Jan Gross's Fear attempts to answer a perplexing question: How was anti-Semitism possible in Poland after the war? At the center of his investigation is a detailed reconstruction of the Kielce pogrom and the reactions it evoked in various milieus of Polish society. How did the Polish Catholic Church, Communist party workers, and intellectuals respond to the spectacle of Jews being murdered by their fellow citizens in a country that had just been liberated from a five-year Nazi occupation?
Gross argues that the anti-Semitism displayed in Poland in the war's aftermath cannot be understood simply as a continuation of prewar attitudes. Rather, it developed in the context of the Holocaust and the Communist takeover: Anti-Semitism eventually became a common currency between the Communist regime and a society in which many had joined in the Nazi campaign of plunder and murder?and for whom the Jewish survivors were a standing reproach.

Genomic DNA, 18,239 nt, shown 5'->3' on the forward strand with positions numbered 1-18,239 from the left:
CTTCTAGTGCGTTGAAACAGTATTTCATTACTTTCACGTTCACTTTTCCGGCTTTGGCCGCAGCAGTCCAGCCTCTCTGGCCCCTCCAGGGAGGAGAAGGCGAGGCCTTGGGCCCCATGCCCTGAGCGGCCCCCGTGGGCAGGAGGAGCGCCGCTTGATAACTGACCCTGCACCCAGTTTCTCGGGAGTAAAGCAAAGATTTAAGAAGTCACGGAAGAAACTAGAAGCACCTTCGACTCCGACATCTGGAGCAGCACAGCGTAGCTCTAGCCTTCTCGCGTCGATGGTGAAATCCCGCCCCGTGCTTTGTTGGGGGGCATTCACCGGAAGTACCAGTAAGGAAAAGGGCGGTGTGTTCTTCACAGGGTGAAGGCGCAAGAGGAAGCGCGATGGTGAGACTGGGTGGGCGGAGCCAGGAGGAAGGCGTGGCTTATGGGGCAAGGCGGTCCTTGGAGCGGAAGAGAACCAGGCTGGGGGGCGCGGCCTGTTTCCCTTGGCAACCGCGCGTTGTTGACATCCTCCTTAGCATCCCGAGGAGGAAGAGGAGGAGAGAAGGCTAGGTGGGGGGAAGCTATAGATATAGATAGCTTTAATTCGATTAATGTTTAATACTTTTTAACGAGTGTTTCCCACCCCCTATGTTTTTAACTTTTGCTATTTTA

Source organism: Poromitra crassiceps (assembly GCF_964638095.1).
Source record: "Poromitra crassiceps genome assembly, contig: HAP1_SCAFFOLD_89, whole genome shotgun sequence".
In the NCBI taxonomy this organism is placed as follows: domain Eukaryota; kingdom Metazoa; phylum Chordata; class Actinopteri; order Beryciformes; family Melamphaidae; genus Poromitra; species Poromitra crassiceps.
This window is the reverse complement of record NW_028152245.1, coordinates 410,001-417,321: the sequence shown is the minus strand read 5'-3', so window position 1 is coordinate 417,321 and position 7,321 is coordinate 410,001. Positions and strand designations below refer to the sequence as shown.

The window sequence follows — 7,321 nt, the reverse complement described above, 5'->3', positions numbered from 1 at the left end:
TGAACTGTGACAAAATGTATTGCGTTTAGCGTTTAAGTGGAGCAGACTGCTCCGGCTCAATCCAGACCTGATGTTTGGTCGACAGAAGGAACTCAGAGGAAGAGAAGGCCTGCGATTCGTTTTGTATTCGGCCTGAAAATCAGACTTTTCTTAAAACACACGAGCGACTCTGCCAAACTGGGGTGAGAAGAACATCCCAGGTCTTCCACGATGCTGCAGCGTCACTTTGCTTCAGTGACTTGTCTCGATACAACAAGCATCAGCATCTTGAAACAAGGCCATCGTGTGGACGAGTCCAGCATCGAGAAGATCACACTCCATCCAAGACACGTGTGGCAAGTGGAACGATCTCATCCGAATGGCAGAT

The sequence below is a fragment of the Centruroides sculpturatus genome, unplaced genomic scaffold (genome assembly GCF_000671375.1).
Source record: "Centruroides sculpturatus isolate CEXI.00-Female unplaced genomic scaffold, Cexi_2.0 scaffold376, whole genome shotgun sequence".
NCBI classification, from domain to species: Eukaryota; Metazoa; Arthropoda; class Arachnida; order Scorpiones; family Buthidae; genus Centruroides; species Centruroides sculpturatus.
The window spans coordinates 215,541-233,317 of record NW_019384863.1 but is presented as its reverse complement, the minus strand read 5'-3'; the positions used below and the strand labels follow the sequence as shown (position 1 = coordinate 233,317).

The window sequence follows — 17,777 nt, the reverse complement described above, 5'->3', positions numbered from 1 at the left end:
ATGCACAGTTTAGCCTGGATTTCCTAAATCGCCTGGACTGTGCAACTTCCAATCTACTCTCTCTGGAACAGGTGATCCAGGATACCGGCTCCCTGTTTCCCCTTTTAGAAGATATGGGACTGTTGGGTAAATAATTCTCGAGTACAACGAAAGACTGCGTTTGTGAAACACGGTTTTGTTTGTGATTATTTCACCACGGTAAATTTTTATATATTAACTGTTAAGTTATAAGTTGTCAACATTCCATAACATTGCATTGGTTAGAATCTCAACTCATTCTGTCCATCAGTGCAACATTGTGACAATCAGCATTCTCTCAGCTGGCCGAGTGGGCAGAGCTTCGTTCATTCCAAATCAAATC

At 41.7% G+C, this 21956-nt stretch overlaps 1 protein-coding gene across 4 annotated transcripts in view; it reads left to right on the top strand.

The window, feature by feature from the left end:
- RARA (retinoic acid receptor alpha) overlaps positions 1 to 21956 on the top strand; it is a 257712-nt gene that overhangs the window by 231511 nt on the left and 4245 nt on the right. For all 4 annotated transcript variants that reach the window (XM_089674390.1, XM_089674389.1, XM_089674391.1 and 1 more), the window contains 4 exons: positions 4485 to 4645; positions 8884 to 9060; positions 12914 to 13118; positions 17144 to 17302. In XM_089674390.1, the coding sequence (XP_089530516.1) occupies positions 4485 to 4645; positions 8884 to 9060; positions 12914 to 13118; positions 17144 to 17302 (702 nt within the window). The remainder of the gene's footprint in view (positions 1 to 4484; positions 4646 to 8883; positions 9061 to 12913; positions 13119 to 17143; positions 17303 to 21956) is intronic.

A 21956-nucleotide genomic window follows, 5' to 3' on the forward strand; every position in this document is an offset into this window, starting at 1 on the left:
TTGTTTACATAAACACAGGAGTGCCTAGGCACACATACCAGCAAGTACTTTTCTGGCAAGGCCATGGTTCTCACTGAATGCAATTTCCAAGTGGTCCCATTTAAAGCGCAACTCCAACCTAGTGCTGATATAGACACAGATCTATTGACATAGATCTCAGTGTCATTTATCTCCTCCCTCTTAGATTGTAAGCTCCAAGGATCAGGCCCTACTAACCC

Jews did not bring communism to Poland as some believe; in fact, they were finally driven out of Poland under the Communist regime as a matter of political expediency. In the words of the Nobel Prize?winning poet Czeslaw Milosz, Poland's Communist rulers fulfilled the dream of Polish nationalists by bringing into existence an ethnically pure state.
For more than half a century, what happened to the Jewish Holocaust survivors in Poland has been cloaked in guilt and shame. Writing with passion, brilliance, and fierce clarity, Jan T. Gross at last brings the truth to light.
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